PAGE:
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Email: greg@gregsteele.ca

 

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Zoominescence (Dec. 1 – 31)
A month long festival of lights, held at the zoo.

 

Celebrate the Season (Dec. 7 – 23)
Free event of music and colourful lights, held in front of Alberta’s Legislature Building during the evenings.

 

Choir! Choir! Choir! (Dec. 11)
International singing phenomenon that showcases the best of collaboration and choir.

 

A Christmas Peril Food Bank Benefit (Dec. 15)
Trio of locally based experimental musicians. All proceeds go to Edmonton’s Food Bank and, for those who donate non-perishable goods, entry is free.

 

Glow-in-the-dark Axe Throwing (Dec. 23 – Jan. 7)
Not your typical holiday activity but one-of-a-kind fun for the whole family.

 

Shumka’s Nutcracker (Dec. 29 – 30)
A new twist on a holiday classic, this local production features both ballet and folk dance.

 

Salute to Vienna (Dec. 30)
Highly romantic and spirited, the beauty of this ballet waltz will bring you to the heart of Europe.

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Qualifying for a mortgage has never been a breeze and it’s about to get much harder.

 

In mid-October, the federal government announced changes to mortgage qualification rules and a more stringent “stress test” for uninsured mortgages for those with a 20 per cent or higher down payment.

 

The biggest impact these changes will have is on purchasing power and housing affordability. Rate Hub, a rate comparison website, looked at two different financial scenarios to compared what a family could afford to buy before and after the new rules.  

 

Before the changes, a buyer could borrow roughly the equivalent of seven times their yearly income. With the new rules, that has been reduced to slightly more than five times their yearly income.

 

In practice, the new rules means that homebuyers have had their buying power slashed by about 20 per cent.

 

The latest stress test comes after several other rule changes this year in the real estate market that have been met with equal criticism. Earlier this fall, borrowers with less than 20 per cent down payments were affected and, now, the focus has turned to those with 20 per cent or more down payment.  

 

The idea, regulators explain, is to help protect banks and ensure that everyone – no matter how much money they’ve initially put down – have to undergo a stress test before borrowing.

 

Banks are competitive and, to drive business, do not want to offer below-market rates and mortgages if other banks are doing so. By making it a federal regulation, it means that all banks have to be on board – levelling the playing field and reducing risks from uninsured mortgages all around.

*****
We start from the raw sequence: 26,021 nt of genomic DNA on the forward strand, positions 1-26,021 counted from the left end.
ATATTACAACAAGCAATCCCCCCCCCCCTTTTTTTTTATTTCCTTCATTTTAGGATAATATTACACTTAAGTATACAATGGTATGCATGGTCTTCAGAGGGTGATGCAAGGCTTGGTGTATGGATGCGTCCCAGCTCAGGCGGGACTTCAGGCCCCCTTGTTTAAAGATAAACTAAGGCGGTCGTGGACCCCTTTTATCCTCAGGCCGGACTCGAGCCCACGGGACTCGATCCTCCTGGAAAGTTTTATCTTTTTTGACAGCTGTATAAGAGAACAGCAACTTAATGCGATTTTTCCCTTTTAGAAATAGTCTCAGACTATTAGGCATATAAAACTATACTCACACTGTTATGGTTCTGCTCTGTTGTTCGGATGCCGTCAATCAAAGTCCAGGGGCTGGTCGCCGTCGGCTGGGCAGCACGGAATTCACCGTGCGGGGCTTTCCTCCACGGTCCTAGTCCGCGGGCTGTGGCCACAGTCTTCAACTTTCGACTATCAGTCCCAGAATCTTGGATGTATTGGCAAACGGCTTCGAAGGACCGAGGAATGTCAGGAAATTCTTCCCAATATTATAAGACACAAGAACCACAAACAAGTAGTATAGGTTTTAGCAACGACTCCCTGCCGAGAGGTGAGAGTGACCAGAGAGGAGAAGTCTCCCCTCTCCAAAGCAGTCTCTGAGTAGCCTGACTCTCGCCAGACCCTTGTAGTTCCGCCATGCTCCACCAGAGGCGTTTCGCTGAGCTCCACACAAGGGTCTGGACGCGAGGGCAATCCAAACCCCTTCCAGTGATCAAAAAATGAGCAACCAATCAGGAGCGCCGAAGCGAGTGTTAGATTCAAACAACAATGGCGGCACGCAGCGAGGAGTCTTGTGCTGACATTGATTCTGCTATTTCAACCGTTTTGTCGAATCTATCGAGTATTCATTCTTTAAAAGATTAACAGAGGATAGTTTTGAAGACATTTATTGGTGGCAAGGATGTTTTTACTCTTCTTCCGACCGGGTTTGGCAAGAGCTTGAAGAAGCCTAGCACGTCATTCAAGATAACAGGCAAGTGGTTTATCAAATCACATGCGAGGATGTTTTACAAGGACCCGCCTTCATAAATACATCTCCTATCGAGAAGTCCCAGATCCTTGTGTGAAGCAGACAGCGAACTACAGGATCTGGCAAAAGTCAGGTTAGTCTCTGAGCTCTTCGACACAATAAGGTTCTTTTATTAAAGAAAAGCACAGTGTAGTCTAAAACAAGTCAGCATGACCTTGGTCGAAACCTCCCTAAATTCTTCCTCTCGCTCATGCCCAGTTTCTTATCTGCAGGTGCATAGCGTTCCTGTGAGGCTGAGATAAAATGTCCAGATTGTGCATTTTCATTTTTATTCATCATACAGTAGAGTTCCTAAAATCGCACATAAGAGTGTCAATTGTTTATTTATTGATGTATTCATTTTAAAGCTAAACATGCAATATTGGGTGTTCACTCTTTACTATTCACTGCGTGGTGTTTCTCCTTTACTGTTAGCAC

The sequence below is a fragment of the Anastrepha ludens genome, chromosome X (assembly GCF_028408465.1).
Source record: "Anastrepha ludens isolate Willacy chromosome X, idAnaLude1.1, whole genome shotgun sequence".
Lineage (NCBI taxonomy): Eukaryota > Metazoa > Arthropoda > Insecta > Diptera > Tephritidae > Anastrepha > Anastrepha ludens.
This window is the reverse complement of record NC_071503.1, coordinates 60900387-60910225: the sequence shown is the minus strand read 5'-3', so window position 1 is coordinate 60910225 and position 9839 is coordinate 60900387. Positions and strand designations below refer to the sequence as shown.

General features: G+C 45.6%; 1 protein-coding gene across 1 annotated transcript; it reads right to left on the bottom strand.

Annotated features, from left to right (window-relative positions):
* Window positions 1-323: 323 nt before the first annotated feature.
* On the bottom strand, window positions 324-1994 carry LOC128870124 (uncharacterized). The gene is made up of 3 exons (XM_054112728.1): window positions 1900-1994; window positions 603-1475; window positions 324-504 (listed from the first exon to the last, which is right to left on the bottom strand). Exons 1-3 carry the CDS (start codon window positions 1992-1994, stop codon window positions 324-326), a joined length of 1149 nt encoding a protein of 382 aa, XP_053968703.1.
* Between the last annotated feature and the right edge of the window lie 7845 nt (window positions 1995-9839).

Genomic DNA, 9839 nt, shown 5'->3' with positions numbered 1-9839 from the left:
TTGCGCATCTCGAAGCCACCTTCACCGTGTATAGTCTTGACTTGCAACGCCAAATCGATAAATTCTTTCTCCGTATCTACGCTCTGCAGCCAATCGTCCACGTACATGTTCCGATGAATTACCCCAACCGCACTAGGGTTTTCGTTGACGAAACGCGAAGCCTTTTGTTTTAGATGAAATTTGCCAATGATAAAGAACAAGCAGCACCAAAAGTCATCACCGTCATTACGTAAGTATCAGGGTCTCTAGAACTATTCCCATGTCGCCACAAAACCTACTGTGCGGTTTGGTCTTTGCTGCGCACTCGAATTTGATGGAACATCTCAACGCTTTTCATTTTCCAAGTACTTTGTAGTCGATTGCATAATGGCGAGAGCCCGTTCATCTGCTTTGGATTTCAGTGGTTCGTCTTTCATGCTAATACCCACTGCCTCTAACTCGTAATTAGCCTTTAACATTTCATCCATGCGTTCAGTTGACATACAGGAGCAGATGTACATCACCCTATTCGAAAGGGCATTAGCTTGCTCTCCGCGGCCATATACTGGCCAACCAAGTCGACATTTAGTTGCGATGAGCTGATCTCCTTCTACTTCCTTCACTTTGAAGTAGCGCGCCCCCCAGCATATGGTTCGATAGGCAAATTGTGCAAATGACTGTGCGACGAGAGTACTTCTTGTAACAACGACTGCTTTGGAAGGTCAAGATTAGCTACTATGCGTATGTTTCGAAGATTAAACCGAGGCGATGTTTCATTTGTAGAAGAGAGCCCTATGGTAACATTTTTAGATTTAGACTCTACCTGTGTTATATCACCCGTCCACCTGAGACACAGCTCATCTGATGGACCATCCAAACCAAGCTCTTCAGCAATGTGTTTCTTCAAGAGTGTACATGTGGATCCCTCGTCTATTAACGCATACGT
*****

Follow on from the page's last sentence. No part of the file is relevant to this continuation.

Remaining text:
For homebuyers, however, it means that some properties are now out of financial reach which brings up all sorts of issues of housing affordability because people will no longer qualify to borrow as much money as previously.

 

Experts say that the new measure will hit the real estate market like a sledgehammer by driving down prices. Others believe it is a good change and will equalize the market over time.

 

The changes come into effect on January 1, 2018. 

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Bustling winds, rainy days, and stormy nights are now solidly upon us with few hints left of warmer times left.

 

Do not despair, with the shift of seasons comes a chance for change for both you and your home. Take the right steps for you and your family to be happy and well.

 

Air quality
• Spring-cleaning is an old adage but don’t wait till next year.
• Now is the time to vacuum, dust and sweep up dust bunnies and cobwebs.
• Thoroughly check for moisture spots and moulds—certain strains, like black mould, can be deadly.
• Consider purchasing an air filter for improved quality.

 

Lights
• A lack of sunshine and light during the winter can cause SAD (Seasonal Affective Disorder). Proper lighting and vitamin D supplements can help mitigate the symptoms, however.
• Sunlight lamps produce a glow similar to the sun and, in addition to helping with the winter blues, can feel more calm and natural that harsh light.
• Consider switching to LED lights to lower electricity costs.
• Tri-coloured bulb – with each flick of a switch, the bulb casts a different tone and it’s a great way to control the lighting without buying multiple lamps.

 

Green clean
• Air fresheners, though pleasant smelling, often contain harmful chemicals that can cause lung disease and aggravate allergies. Switch to natural, biological fresheners.
• If you don’t recognize the long list of ingredients on your cleaning products, consider switching to something more natural. Eco-friendly choices are good for you, your home and the environment.